Swivel Lateral Traveler--Pulley or sliding device that travels along the horizontal slide bar during the swing and allows a 360 degree rotation, as well as a up-down and side-to-side motion of the flexible radius arm.
Attached to the mounting bracket is a group of components consisting of a horizontal slide bar mated to a swivel lateral traveler, that holds one end of a coiled spring attached to one end of the flexible radius arm (or similar components) that allows the whole device to slide a few inches during each practice swing. An auditory click from the swivel lateral traveler provides the user with a way to measure tempo and timing for the swing. The combination of the traveler and "flexible radius arm" requires that the golfer maintain tension on the flexible radius arm (cable), swing the club in a pendulum motion along a planar arc and complete an elliptical swing. This training apparatus requires that the user have a conscious and physical involvement in creating the proper swing by maintaining "constant tension" on the flexible radius arm during the ascending and descending swing. Any release of the tension throughout the swing allows the flexible radius arm to buckle, and provides immediate feedback to the user that a proper arc and/or swing plane has been broken. Such "constant tension" swings also develops the proper golf swing muscles and conditions mental control (muscle memory) over the body movements that produce a proper elliptical golf swing.
FIG. 1 Golfer at address with apparatus
FIG. 2 Golfer's swing arcs and apparatus overview
FIG. 3 Product parts
FIG. 4 Attaching configuration to golf clubs
Referring to FIGS. 1 & 2, a golfer is shown using the invented golf swing training apparatus for which patent protection is sought. The human figure, (A) represents a golfer, that is using the device for practicing and improving the user's swing. Item (B) is the golf club, to which the training apparatus attaches during the practice session, as detailed later. The circular broken lines represent the swing arcs that the golfer causes the golf club to take in the ascending (SA-1) and descending (SA-2), impact sweep zone (SA-3) and follow through (SA-4) portions of the swing.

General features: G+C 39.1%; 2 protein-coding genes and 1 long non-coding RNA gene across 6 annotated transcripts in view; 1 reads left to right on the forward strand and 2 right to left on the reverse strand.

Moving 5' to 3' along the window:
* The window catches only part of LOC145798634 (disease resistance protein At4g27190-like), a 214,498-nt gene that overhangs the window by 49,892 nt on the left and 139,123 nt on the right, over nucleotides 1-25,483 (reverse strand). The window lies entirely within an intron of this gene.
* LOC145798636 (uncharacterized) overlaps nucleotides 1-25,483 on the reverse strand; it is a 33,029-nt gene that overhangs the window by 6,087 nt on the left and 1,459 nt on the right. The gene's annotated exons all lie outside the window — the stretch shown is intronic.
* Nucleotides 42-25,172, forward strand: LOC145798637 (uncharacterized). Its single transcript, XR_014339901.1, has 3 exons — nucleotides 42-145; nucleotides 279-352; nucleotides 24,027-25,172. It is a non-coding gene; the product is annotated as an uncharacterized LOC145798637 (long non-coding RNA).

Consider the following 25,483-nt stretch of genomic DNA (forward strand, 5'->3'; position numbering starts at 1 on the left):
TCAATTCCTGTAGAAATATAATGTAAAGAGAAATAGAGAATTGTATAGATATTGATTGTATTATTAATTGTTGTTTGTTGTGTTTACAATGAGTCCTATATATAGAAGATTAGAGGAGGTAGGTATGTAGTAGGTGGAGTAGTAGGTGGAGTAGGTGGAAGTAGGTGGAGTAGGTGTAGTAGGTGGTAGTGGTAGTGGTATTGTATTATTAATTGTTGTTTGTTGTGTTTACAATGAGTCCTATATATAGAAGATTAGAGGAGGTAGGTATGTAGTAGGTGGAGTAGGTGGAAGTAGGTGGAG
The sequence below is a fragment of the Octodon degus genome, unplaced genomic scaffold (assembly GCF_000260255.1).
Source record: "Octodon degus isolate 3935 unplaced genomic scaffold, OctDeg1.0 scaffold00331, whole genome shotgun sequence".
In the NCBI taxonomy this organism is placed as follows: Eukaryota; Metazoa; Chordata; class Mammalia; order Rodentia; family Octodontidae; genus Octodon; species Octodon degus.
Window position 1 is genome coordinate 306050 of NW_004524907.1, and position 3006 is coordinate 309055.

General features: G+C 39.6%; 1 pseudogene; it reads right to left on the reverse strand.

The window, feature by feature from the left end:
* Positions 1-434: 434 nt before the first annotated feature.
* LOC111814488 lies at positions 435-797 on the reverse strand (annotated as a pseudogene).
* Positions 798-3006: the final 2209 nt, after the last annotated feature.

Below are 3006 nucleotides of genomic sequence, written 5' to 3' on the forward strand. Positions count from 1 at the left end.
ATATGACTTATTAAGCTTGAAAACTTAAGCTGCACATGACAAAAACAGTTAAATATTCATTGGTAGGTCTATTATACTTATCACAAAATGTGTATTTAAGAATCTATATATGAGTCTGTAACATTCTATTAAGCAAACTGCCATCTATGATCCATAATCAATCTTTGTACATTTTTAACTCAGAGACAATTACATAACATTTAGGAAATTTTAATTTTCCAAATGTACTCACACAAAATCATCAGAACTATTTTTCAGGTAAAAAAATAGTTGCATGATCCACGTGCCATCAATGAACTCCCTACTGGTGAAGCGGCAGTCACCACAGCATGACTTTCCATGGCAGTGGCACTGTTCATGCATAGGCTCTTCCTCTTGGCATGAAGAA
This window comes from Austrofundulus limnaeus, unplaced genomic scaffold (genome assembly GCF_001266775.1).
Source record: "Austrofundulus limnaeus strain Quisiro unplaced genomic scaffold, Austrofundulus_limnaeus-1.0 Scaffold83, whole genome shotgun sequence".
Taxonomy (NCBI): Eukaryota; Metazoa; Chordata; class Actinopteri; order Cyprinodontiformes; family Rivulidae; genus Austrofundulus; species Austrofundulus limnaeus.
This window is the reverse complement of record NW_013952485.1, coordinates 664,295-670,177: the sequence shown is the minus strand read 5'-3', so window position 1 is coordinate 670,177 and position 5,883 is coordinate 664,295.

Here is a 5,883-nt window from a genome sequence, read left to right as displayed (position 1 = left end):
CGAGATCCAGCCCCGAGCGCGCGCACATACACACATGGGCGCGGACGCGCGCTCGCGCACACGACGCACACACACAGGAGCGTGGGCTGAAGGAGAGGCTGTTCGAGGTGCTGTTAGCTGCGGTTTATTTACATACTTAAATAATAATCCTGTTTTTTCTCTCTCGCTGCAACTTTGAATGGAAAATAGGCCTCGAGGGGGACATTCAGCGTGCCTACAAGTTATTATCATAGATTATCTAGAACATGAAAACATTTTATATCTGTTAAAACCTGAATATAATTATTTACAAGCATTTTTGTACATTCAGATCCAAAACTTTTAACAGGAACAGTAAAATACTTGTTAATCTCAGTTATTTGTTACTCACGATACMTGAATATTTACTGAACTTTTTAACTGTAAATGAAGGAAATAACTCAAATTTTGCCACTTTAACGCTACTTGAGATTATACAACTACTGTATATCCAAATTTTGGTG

FIG. 3 shows the components of the training apparatus are identified as items, (1) the mounting bracket, (2) the horizontal slide bar, (3) the swivel lateral traveler (pulley or sliding device) that attaches to the (4) coiled extension spring which is attached to one end of the (6) "flexible radius arm (adjustable)" that extends from the swivel lateral traveler down to the golf clubhead, [(5) break or clamp device for adjusting the length], and (7) for the slide loop connection of the cable that attaches to the hosel of the club.
A golfer uses the training apparatus by attaching the mounting bracket (1) using screws or other mounting hardware to a interior or exterior, wall, post, or other vertical member that allows the bracket to be positioned directly in front of and slightly above the head of the user, and in an area allowing a full golf swing as shown in the SA-1, 2, and 4 arcs.
The end of the cable is then attached to the club (see FIG. 4) by expanding the loop (7) in the end of the cable (6) (or other coupling device) and placing it over the clubhead portion of the club (B). At the clubhead end the cable is doubled through a ferrule to allow a slip loop to be formed that when pulled tight, squeezes the hosel (connection between the clubhead and the shaft) of the clubhead. In the event that the hosel of the club is not grooved or tapered at the connection point, then a collar band (8) can be attached to the hosel as a collar to prevent the slippage of the cable down the shaft during the swing.
Once the training apparatus is mounted to a wall, post, tree, etc. and the cable is attached to the club, the golfer is ready to begin the training session. The operation of the apparatus is described as follows: